Opening of the Commentaries on Tironian notes (Paris, Saint-Germain-des-Prés, 1st quarter of the 9th century): British Library, Add MS 37518, f. 1r

 

A page from a medieval manuscript showing decorated symbols
Opening of the Commentaries on Tironian notes (Saint-Amand, first half of the 9th century): Wolfenbüttel, Herzog August Bibliothek, Cod. Guelf. 9.8 Aug.4°, f. 1r

Both manuscripts are copies of the late antique text Commentarii notarum tironianarum (Commentaries on Tironian notes). Tironian notes were an ancient Roman system of shorthand which get their name from their attribution to Tiro (b. 94, d. 4 BC), the slave and personal secretary of Cicero (b. 106, d. 43 BC). They are called notes after the Latin nota, but like the shorthand systems still in use today, they consist of abstract symbols which stand for words and syllables.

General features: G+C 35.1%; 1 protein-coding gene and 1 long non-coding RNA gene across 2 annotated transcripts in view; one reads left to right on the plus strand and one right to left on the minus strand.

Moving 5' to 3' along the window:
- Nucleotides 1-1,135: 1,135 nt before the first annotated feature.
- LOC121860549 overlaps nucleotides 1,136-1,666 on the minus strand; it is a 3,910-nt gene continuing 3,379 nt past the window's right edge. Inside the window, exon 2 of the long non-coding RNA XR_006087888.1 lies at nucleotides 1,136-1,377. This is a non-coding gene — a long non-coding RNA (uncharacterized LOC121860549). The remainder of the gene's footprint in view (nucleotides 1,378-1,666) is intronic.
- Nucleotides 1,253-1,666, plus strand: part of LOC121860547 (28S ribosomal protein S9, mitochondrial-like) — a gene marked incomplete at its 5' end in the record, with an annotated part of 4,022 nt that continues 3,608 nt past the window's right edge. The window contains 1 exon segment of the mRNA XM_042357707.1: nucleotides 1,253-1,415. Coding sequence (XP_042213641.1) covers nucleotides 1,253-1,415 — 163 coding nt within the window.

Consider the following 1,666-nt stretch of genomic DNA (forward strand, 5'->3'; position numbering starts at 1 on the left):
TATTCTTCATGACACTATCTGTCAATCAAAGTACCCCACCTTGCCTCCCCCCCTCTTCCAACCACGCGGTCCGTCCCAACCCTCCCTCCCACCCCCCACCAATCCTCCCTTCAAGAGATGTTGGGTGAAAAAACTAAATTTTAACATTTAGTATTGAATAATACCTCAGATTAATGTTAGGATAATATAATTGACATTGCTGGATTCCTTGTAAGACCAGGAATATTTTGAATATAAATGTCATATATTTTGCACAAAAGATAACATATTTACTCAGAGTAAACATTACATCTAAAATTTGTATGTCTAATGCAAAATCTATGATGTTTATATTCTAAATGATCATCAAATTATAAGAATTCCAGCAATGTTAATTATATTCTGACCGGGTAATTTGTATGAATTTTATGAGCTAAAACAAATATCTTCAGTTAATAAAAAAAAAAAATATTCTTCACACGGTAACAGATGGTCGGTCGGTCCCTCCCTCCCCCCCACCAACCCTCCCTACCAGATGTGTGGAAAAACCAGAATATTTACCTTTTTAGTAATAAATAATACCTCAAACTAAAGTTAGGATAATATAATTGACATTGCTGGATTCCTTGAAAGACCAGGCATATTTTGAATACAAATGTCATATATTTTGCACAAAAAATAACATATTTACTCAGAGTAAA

The British Library’s early-9th-century copy of this text (Add MS 37518) is one of the 800 manuscripts digitised for The Polonsky Foundation England and France Project. As increasing numbers of manuscripts become available online, it is easier than ever to compare their pages side by side. This is what happened when Joanna Story (Professor of Early Medieval History at University of Leicester and collaborator on the Library’s recent Anglo-Saxon Kingdoms-exhibition) recently researched this manuscript. She recognised the layout of its opening page from elsewhere, namely the near-contemporary manuscript, Wolfenbüttel, Herzog August Bibliothek, Cod. Guelf. 9.8 Aug. 4°.